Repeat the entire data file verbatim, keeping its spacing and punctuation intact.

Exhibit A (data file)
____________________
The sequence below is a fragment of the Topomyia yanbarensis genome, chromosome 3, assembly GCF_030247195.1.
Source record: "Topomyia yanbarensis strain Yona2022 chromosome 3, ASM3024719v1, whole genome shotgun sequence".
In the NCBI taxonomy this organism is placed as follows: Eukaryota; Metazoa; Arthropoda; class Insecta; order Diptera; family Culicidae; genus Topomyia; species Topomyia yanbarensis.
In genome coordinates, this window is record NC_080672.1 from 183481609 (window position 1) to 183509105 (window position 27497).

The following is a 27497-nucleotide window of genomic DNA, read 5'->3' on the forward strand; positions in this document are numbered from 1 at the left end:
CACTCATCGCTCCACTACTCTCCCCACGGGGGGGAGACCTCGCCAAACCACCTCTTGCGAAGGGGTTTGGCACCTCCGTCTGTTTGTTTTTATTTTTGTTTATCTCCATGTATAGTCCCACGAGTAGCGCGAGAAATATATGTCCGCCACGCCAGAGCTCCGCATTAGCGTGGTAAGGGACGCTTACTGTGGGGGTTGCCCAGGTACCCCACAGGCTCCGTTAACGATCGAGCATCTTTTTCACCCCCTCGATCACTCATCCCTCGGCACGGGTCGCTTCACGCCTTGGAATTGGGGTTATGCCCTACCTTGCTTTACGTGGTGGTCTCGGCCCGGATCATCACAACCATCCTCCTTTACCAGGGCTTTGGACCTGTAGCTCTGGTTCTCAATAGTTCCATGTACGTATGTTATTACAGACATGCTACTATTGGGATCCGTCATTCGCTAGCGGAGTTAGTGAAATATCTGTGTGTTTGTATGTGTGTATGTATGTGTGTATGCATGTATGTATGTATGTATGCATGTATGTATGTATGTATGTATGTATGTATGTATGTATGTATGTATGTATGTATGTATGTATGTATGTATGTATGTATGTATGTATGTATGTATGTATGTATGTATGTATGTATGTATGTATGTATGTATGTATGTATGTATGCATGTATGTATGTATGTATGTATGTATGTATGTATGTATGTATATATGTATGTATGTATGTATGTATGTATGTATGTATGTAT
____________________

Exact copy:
The sequence below is a fragment of the Topomyia yanbarensis genome, chromosome 3, assembly GCF_030247195.1.
Source record: "Topomyia yanbarensis strain Yona2022 chromosome 3, ASM3024719v1, whole genome shotgun sequence".
In the NCBI taxonomy this organism is placed as follows: Eukaryota; Metazoa; Arthropoda; class Insecta; order Diptera; family Culicidae; genus Topomyia; species Topomyia yanbarensis.
In genome coordinates, this window is record NC_080672.1 from 183481609 (window position 1) to 183509105 (window position 27497).

The following is a 27497-nucleotide window of genomic DNA, read 5'->3' on the forward strand; positions in this document are numbered from 1 at the left end:
CACTCATCGCTCCACTACTCTCCCCACGGGGGGGAGACCTCGCCAAACCACCTCTTGCGAAGGGGTTTGGCACCTCCGTCTGTTTGTTTTTATTTTTGTTTATCTCCATGTATAGTCCCACGAGTAGCGCGAGAAATATATGTCCGCCACGCCAGAGCTCCGCATTAGCGTGGTAAGGGACGCTTACTGTGGGGGTTGCCCAGGTACCCCACAGGCTCCGTTAACGATCGAGCATCTTTTTCACCCCCTCGATCACTCATCCCTCGGCACGGGTCGCTTCACGCCTTGGAATTGGGGTTATGCCCTACCTTGCTTTACGTGGTGGTCTCGGCCCGGATCATCACAACCATCCTCCTTTACCAGGGCTTTGGACCTGTAGCTCTGGTTCTCAATAGTTCCATGTACGTATGTTATTACAGACATGCTACTATTGGGATCCGTCATTCGCTAGCGGAGTTAGTGAAATATCTGTGTGTTTGTATGTGTGTATGTATGTGTGTATGCATGTATGTATGTATGTATGCATGTATGTATGTATGTATGTATGTATGTATGTATGTATGTATGTATGTATGTATGTATGTATGTATGTATGTATGTATGTATGTATGTATGTATGTATGTATGTATGTATGTATGTATGTATGTATGTATGTATGTATGTATGCATGTATGTATGTATGTATGTATGTATGTATGTATGTATGTATATATGTATGTATGTATGTATGTATGTATGTATGTATGTAT